TCA Podcast, – “Conversations with Consequences,” Episode 256 – Father Kirby On The Mental Sufferings Of Christ & Kate Ashbrook Talks A Purposeful Day! Marking Down Syndrome Awareness Month, we talk with Kate Ashbrook about her efforts to help adults with special needs through her organization, A Purposeful Day. As we enter into Passiontide, Father Jeffrey Kirby discusses the mental suffering of Christ as we get nearer to Holy Week. Father Roger Landry also offers an inspiring homily to prepare us for this Sunday’s Gospel. Catch the show every Saturday at 7amET/5pmET on EWTN radio! 1. The Real Lessons of the Alabama IVF Ruling, The regulation of the fertility industry is strangely underdeveloped, leaving parents, children, clinics, and practitioners lacking even basic information, protections, and boundaries., By Yuval Levin and O. Carter Snead, The Atlantic, March 15, 2024, Opinion When the Alabama Supreme Court found on February 16 that frozen embryos are protected by the state’s wrongful-death law in the same way that embryos inside a mother’s womb are, it set off one of those depressing and familiar 21st-century political firestorms. The court had heard a complicated civil case touching on questions about the rights of families undergoing in vitro fertilization and the responsibilities of the fertility industry—questions that have long been neglected, to the great detriment of the millions of American families who seek to have children by IVF each year. But just about everyone with anything to say about the Alabama case has evaded these difficult questions and resorted instead to a more familiar framework: the debate over abortion. This is an understandable impulse—both involve human beings before birth. But it’s not so simple. And for decades, the misguided conflation of abortion and reproductive technologies has left the regulation of the fertility industry strangely underdeveloped. Parents, children, clinics, and practitioners have been left, in turn, lacking even basic information, protections, and boundaries. The Alabama ruling, understood in its proper context, was not some theocratic power grab, but a straightforward statutory interpretation that should help our society grasp its responsibility to create better guardrails for this industry, and for the families involved.  Prominent Democrats quickly embraced this treatment of the case. President Joe Biden said the decision showed a “disregard for women’s ability to make these decisions for themselves and their families,” called it “outrageous and unacceptable,” and stated: “Make no mistake, this is a direct result of the overturning of Roe v. Wade.” Vice President Kamala Harris said the Alabama court was “robbing women of the freedom to decide when and how to build a family.” These comments ignored the fact that the Alabama plaintiffs were IVF patients, not anti-abortion activists. And they failed to note that the Alabama law protecting unborn children from wrongful death outside the context of abortion predated and did not depend on the Supreme Court’s recent abortion ruling. Several fertility clinics in Alabama went along with the widespread misrepresentation of the case’s implications, announcing that they would halt fertility treatment as a result of the court’s ruling unless the state legislature acted to reverse the court’s decision. This looks to have been less a response to a threat to the practice of assisted reproduction than a move to evade legal liability and oversight. The kind of scenario that unfolded in the clinic in question, with an unauthorized individual walking through the facility and handling frozen embryos, is obviously not how the IVF industry generally seeks to operate. It is precisely the kind of breakdown of standards that laws against negligence exist to address, and which calls for greater industry regulation more generally. But instead, and in response to the widespread distortions of the case in the national media and to threats from clinics in the state to stop providing IVF treatments, the state legislature exempted the industry from (and thereby denied the families it serves) even the basic consumer protections available in every other domain, let alone the sorts of guardrails that should be available when vulnerable parents and children are involved. The legislature quickly and overwhelmingly passed (and the governor immediately signed into law) a bill that created blanket civil and criminal immunity for any person or entity who causes “damage to or death” of an embryonic human being when “providing or receiving services related to in vitro fertilization.” In its haste, the legislature created a bizarre anomaly. No other branch of medicine, and no other facet of the health-care industry, enjoys such freedom to act with impunity. The result was perverse but painfully familiar: Policy makers, practitioners, and political activists purporting (and in many cases genuinely intending) to act in the name of vulnerable parents and children instead only advanced the interests of an already-sheltered industry, and left a fraught and sensitive domain of our society even more exposed and unprotected.  The Alabama case, and the legislature’s reaction to its aftermath, highlights the shallowness of our society’s engagement with the benefits and challenges posed by artificial reproduction. Offering better protection to the families involved, rather than leaving them more exposed, would be the least a responsible state legislature could do in response to the circumstances revealed by the litigation.  But ultimately, consumer protection is only the most crude of the tools our society should employ to protect Americans in this sensitive domain. The would-be parents seeking fertility treatment and the children they bring into the world are not, first and foremost, consumers, let alone political combatants. They are families, held together by a bond of love and mutual obligation, and dependent upon one another and on the support of the larger society. Both the practice and the regulation of assisted reproduction should proceed from the understanding that the animating goal is to form a family, which requires consideration of both the parents and the children, at all stages of the children’s development and at every step of the parents’ treatment process. In any decent society, parents and children have a claim on all of us for support. Such support calls for the quality that has been most sorely lacking in the political response to the Alabama controversy: responsibility. It demands that we see fertility treatment in all its human dimensions, that we sympathize with the people involved, and that we also grasp the ways in which the most vulnerable among them sometimes need protection. Yuval Levin is director of Social, Cultural, and Constitutional Studies at the American Enterprise Institute and the editor of National Affairs. O. Carter Snead is a law professor at the University of Notre Dame and the author of What It Means to be Human: The Case for the Body in Public Bioethics. 2. Vatican says women deacons, not celibacy, on docket for synod, By Elise Ann Allen, Crux, March 15, 2024 Organizers of Pope Francis’s ongoing Synod of Bishops on Synodality announced Thursday that ten different working groups had been formed in the Roman Curia to address specific topics that came out of last year’s session. These topics, they said, are restricted to issues mentioned inside of the synod hall and include hot-button questions such as women’s access to the diaconate and ways of welcoming the LGBTQ+ community. Asked specifically whether the working groups would touch on issues of homosexuality and the women’s diaconate, Monsignor Piero Coda, secretary general of the International Theological Commission, said “of course they are on the agenda,” and that various materials will be included in the reflection on these topics.  However, asked whether a working group dedicated to the relationship between the Latin and Eastern Catholic Churches would address the disputed question of mandatory priestly celibacy, Cardinal Mario Grech, secretary general of the Vatican office for the Synod of Bishops, said no. “The topic of celibacy was never put on the table during the assembly,” Grech said. Similarly, Jesuit Cardinal Jean-Claude Hollerich of Luxembourg, general relator for the Synod on Synodality, stressed the importance of recalling that “these study groups don’t treat all topics discussed in the Church.” 3. Democrats’ coming abortion onslaught, GOP needs positive message to combat campaign issue, By The Washington Times, March 15, 2024, Editorial In his divisive State of the Union speech last week, President Biden signaled his reelection campaign’s theme will be abortion. He can’t talk about the economy as his predecessors have done, given that three years of “Bidenomics” have cumulatively left us with prices 18% higher than when he took office. This is why the president wagged his finger at members of the Supreme Court on hand for the annual address, scolding them over their 2022 ruling in Dobbs[.] The harsh words are a preview of the pro-abortion onslaught about to hit the campaign trail, and the GOP should be ready to respond. As Democrats’ attack ads bombard suburban female voters, Republicans can court the same demographic by just as relentlessly pointing out how Democrats have thrown women under the bus in favor of transgender “women,” a vanishingly small but vociferous constituency. Adamant assertions to the contrary notwithstanding, transgender “women” are not women in a biological or real sense. It creates many problems for women if biological men need only claim they “identify” as women to be granted access to women’s private spaces, such as restrooms and locker rooms.  For a political party that claims to stand for fairness and women’s rights, Democrats should be made to own their creation of an unfair and unsafe playing field for girls and women. That’s especially true in light of a new Rasmussen poll of 1,000 registered voters released this week that found that by better than a 7-to-1 margin, respondents said that biological males who claim to be female should not be allowed to participate in girls’ and women’s athletics. This is a winning issue that puts the GOP on the side of “women’s issues” at a time when the party finds itself on the defensive. It may turn out that the left has underestimated the power of women — especially when it comes to mothers protecting their daughters. 4. Polish Catholics get a new leader as the church struggles to reckon with sexual abuse, By Associated Press, March 14, 2024, 3:00 PM The leaders of Poland’s influential Catholic Church on Thursday chose moderate Archbishop Tadeusz Wojda to be their new principal, at a time when the church is still struggling to reckon with the abuse of minors by some Polish clergy, while the number of Poles going to church has fallen sharply. At a two-day conference, bishops and archbishops elected Gdansk Archpishop Wojda, 67, to replace the conservative Archbp. Stanislaw Gądecki, of Poznan, as the head of the Polish Episcopate, for a five-year term, a communique said. More than 90% of Poles, a nation of some 38 million, are still officially members of the Catholic Church, but figures from 2022 showed less than a third of Catholics attended mass, according to the church’s statistical institute. For 27 years, from 1990 until 2017, Wojda served at the Vatican’s Congregation for the Evangelizations of Peoples, during the terms of three popes: Polish-born John Paul II, Benedict XVI and Francis. He was then appointed archbishop of Bialystok, in eastern Poland, bordering Belarus. In 2021, he was made archbishop of Gdansk. 5. A Wisconsin ruling on Catholic Charities raises the bar for religious tax exemptions, By Todd Richmond, Associated Press, March 14, 2024, 2:44 PM Exemptions that allow religious organizations to avoid paying Wisconsin’s unemployment tax don’t apply to a Catholic charitable organization because its on-the-ground operations aren’t primarily religious, a divided state Supreme Court ruled Thursday. The outcome of the case, which drew attention and concern from religious groups around the country, raises the bar for all religions to show that their charity arms deserve such exemptions in the state. The Catholic organization’s attorneys immediately promised to appeal directly to the U.S. Supreme Court. If that court agrees to hear the case, any ruling could have broad national implications. The Wisconsin court ruled 4-3 that the Superior-based Catholic Charities Bureau and its subentities’ motivation to help older, disabled and low-income people stems from Catholic teachings but that its actual work is secular. 6. Nearly 500 victims of church sex abuse in France have received financial compensation, By Barbara Surk, Associated Press, March 14, 2024, 11:17 AM Hundreds of victims of child sexual abuse by priests or church representatives have received financial compensation so far from France’s Catholic Church under a sweeping reparations program, an independent body in charge of the process said Thursday. An annual report by the Independent National Authority for Recognition and Reparation said 1,351 victims came forward to claim compensation and seek psychological support in an effort to recover from childhood trauma. The average age of victims who have come forward is 61, Marie Derain de Vaucresson, the head of the body said during a news conference Thursday. Of them, 66%, are men and 34% are women, she said. The claims process started in 2022. So far, the reparations authority has approved compensation claims of 489 victims, the report said. Of those, 88 people were granted the maximum of 60,000 euros ($65,000). Last year, 358 victims’ compensation claims were approved, with each individual granted an average amount of 35,310 euros, the report said. 7. Pope Francis is out to prove he’s just a regular guy, In a new memoir, ‘Life: My Story Through History,’ and a self-help book, ‘A Good Life,’ the pope reinforces his image as approachable, By Michelle Boorstein, The Washington Post, March 14, 2024, 12:47 PM, Opinion It seems hard to believe that just a few short popes ago (and in the centuries preceding) no one, including Catholics, had any real connection with the human running things from the throne of Saint Peter in Rome. Popes stayed in Italy and didn’t travel, and low-level technology meant Catholics didn’t expect to see or hear from them. Popes would put out authoritative documents now and then called “encyclicals,” but it took time for the messages to trickle out. And even then, average Catholics didn’t usually read the pope’s words; they didn’t feel qualified to interpret them. Catholics didn’t define themselves like many do today — especially in polarized America — by their affinity to the pope. No one has done more to make real the face of the papacy than Argentine priest Jorge Mario Bergoglio, otherwise known as Pope Francis. He approves apps that offer his sayings in quippy form, gives chatty interviews, and is known for eschewing fancy homes and clothing. Instead, he takes public transportation, wears clunky orthotic shoes, and says such things as “I am a sinner — that’s not a figure of speech” and, of gay people, “Who am I to judge?” This radical approachability has become a hallmark since Francis took office in 2013, redrawing the face of the 1.4 billion-person Catholic Church. Many people have loved and been profoundly moved by this change, seeing Francis as a symbol of an outward-looking church focused on accessibility, intimate connection and inclusivity. Many others oppose his frequent blurring of lines, saying he’s harming the church by making the papacy smaller. In two new books, Francis takes concrete steps toward setting this everyman-pope in stone for literary history. Through “Life,” which will publish Tuesday and is described as his first crack at autobiography, and a second book, called “A Good Life: 15 Essential Habits for Living With Hope and Joy,” the 87-year-old is making it really official: The pope is just a guy. 8. The quest to hear the Catholic Church in America’s ‘True Confessions’, By Pablo Kay, Angelus, March 12, 2024, Interview What’s really going on in the Catholic Church in the United States right now?  In many parts of the country, the hard numbers reflect a sobering reality: declines in baptisms, marriages, and ordinations to the priesthood; closing parishes and shrinking dioceses. In others, signs of growth where immigrants seem to be counteracting those trends.  What’s harder to pin down is the overall “mood” of Catholics in the U.S. Lately, they’ve witnessed a reawakening of the clergy sexual abuse crisis, endured the effects of a pandemic, and been largely indifferent to an ongoing synod styled as a listening exercise that sought out their input on the state of the Church.  At the same time, words like “vibrant” and “robust” are frequently used by leaders — particularly bishops — to describe thriving ministries and success stories. Enthusiasm is building toward the National Eucharistic Revival planned by the country’s bishops, set to culminate with a large-scale pilgrimage to Indianapolis this summer.   But rather than try to break down the numbers and figures, veteran Church communicator Francis X. Maier had a different idea: Talk to Americans serving the Church — bishops, priests, and laypeople — give them the option of remaining anonymous (in order to be able to speak more freely) and gather their thoughts in a book. The result, titled “True Confessions” (Ignatius Press, $24.95) represents a doctor’s checkup of sorts on the state of the U.S. church, offering a snapshot of its hopes and fears, as well as its strengths and its sicknesses. After reading it, I asked Maier, who’s had a storied career as a screenwriter, journalist, and senior adviser to retired Archbishop Charles Chaput (in both Denver and Philadelphia) about his experience with the project and what he took away from it.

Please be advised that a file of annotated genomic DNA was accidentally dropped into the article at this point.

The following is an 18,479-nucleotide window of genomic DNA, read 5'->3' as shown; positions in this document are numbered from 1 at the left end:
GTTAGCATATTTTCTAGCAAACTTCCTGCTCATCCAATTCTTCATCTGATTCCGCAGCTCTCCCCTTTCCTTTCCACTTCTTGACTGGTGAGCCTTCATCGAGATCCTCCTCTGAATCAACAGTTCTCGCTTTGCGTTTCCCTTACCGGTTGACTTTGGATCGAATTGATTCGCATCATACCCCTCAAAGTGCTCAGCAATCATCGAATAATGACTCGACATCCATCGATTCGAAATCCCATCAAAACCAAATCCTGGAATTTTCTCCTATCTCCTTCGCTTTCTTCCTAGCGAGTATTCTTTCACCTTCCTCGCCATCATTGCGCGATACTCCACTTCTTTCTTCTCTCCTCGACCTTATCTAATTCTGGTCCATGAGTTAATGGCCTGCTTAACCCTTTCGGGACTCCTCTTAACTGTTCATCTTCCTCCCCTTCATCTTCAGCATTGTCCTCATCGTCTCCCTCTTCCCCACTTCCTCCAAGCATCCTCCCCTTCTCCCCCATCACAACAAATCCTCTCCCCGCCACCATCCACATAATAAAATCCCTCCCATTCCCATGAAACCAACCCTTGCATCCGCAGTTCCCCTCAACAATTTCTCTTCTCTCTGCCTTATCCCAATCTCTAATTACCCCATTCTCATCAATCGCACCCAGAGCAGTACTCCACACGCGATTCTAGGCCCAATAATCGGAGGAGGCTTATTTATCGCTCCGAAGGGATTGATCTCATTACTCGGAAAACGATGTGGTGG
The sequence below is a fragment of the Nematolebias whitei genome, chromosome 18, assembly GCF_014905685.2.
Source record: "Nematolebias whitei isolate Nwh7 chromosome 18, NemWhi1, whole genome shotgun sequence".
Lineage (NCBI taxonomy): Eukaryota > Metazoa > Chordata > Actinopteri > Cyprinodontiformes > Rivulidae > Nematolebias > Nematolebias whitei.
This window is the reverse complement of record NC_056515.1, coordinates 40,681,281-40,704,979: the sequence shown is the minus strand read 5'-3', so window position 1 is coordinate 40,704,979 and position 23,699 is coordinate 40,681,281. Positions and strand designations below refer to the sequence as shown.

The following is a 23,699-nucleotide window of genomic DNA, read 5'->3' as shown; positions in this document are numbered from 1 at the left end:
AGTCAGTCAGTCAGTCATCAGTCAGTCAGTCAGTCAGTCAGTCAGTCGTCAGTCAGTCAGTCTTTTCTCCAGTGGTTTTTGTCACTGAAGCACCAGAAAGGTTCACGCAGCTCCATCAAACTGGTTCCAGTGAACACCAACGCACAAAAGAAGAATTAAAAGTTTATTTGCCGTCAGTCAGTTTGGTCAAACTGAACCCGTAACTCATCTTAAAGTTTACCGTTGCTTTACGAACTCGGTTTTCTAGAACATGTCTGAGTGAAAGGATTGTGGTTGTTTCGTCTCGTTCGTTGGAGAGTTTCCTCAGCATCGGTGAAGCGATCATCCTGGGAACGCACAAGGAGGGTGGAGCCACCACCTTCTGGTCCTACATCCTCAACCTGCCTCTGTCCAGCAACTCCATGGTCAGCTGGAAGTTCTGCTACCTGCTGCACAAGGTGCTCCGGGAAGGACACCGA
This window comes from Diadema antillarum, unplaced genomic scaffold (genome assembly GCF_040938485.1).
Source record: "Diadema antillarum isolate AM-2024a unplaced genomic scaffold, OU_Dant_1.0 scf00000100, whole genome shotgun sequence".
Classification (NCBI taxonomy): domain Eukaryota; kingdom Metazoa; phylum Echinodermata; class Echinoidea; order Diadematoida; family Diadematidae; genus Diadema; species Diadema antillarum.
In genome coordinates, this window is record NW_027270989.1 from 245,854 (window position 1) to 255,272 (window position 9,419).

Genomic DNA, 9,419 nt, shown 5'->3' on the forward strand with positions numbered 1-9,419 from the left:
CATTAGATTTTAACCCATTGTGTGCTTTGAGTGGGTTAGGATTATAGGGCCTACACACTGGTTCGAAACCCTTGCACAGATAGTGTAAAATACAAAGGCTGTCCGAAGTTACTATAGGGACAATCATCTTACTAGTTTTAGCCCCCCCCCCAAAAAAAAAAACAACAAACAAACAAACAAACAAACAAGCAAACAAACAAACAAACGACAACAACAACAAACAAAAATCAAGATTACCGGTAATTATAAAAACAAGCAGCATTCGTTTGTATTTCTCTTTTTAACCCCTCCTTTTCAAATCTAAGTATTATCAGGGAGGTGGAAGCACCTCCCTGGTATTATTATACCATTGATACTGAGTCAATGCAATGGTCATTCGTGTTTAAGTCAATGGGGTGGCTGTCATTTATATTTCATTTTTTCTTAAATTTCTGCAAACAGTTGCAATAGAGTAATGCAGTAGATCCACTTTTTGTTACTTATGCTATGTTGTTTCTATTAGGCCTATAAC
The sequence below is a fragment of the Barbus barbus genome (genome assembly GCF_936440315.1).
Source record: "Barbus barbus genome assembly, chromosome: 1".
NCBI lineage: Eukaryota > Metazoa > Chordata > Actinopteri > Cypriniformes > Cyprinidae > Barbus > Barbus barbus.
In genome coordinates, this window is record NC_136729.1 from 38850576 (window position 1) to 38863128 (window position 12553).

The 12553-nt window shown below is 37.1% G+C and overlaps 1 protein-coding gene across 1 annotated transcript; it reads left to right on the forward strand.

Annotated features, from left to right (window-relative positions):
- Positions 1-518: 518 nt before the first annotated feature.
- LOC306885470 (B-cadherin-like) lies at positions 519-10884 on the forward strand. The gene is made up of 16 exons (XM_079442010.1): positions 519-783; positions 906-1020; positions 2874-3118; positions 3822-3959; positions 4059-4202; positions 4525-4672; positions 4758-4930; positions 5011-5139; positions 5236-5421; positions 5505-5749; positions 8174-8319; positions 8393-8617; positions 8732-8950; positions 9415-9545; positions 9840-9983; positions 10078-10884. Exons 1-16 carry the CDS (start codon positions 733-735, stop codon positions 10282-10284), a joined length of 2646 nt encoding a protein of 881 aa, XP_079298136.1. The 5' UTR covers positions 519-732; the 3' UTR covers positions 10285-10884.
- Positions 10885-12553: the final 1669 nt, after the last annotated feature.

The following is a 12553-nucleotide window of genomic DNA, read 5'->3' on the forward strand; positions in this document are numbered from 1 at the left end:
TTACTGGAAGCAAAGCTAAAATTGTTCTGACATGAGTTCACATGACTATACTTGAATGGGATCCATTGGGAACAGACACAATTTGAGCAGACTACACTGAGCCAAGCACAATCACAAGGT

TCA Media Monitoring provides a snapshot from national newspapers and major Catholic press outlets of coverage regarding significant Catholic Church news and current issues with which the Catholic Church is traditionally or prominently engaged. The opinions and views expressed in the articles do not necessarily reflect the views of The Catholic Association.